Storage- and Demand-side Management
Pathways for Asia to Achieve Low-Cost Smart Grids
Renewables, smart grid technologies, hybrid generation and microgrids. Asian power providers have traditionally focused on coal to provide inexpensive power to keep pace with the region’s growth. Today, shifting clean energy policies challenge this model.
How can power providers in developing Asia remain economically sensitive, increase electrification, and provide steady and reliable power while also modernizing their grids with renewable energy, intermittent by nature? Energy storage is a low-risk first step.
1. Storage Makes Renewable Energy Manageable
Renewable energy’s natural volatility is challenging for operators who have to carefully match power supply, demand and meet power quality specifications. This is especially problematic for grids in Asia where varying levels of grid strength tremendously impact the grid’s ability to integrate intermittent renewable energy. Energy storage serves to even this volatility.
2. Storage Is a Service
Energy storage helps avoid costs. During the day, more people need power. This puts additional stress on the power grid and requires operators to ramp up and down during high- and low-demand periods. A good starting point for assessing the monetary benefit is estimating the full costs of system stress due to excessive adjustments that could be managed via energy storage.
3. Storage Enables a ‘Bare Bones’ Smart Grid
Installing energy storage in the existing power system and coupling this with demand-side management (DSM) is the simplest way to create a “bare bones” smart grid. DSM can be as basic as informing customers through text messages of pricing incentives to reduce power consumption for a period of time. These simple communications can begin shaping consumption patterns.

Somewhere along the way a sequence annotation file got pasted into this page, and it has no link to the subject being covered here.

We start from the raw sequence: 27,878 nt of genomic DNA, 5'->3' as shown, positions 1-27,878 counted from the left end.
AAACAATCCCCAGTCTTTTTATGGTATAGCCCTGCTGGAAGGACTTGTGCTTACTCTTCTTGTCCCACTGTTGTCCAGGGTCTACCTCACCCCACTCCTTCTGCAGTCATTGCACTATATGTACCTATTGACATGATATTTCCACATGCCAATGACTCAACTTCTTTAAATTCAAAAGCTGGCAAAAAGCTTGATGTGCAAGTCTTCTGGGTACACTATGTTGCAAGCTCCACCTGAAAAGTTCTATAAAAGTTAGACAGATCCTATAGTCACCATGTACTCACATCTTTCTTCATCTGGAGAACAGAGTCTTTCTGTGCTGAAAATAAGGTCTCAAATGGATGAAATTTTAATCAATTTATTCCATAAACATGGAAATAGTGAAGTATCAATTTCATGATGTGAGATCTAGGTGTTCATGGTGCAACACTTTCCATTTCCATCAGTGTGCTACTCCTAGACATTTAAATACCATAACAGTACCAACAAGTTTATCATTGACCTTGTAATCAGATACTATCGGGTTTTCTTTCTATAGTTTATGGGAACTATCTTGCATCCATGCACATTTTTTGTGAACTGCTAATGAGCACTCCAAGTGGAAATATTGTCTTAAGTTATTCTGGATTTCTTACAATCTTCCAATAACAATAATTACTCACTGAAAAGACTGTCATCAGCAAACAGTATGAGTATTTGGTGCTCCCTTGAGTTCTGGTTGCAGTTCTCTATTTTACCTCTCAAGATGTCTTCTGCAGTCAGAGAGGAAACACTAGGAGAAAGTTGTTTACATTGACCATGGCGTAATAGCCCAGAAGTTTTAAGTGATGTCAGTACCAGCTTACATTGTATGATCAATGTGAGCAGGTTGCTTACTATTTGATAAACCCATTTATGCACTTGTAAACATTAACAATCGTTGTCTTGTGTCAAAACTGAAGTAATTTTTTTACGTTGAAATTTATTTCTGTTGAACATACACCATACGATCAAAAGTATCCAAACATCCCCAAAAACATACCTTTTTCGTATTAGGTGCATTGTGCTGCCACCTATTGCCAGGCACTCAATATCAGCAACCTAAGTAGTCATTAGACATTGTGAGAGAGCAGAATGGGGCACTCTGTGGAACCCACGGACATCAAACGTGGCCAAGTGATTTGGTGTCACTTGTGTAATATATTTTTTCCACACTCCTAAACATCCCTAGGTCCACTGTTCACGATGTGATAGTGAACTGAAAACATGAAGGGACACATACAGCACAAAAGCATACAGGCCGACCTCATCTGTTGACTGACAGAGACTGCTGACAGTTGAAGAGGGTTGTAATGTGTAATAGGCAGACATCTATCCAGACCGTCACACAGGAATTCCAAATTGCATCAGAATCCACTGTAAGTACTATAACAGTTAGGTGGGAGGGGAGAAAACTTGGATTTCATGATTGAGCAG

4. Storage Flattens the Load Curve
Time of use (TOU) pricing charges more for power during peak and less for off peak hours. Introducing TOU pricing, together with storage as a service, will flatten the load curve on power assets over the course of the day. Such pricing mechanisms can optimize revenues and curb demand. They also play an important role in reducing waste from standby power and peak load spikes.
5. Storage Prolongs Key Equipment
Selectively installing energy storage may help delay costly upgrades to transformers, distribution lines, and other high capex items by several years. Many cities in Asia have grown rapidly and equipment installed in previous decades is often now undersized relative to current consumption. Installing energy storage at strategic locations in the grid can save operators significant cost.
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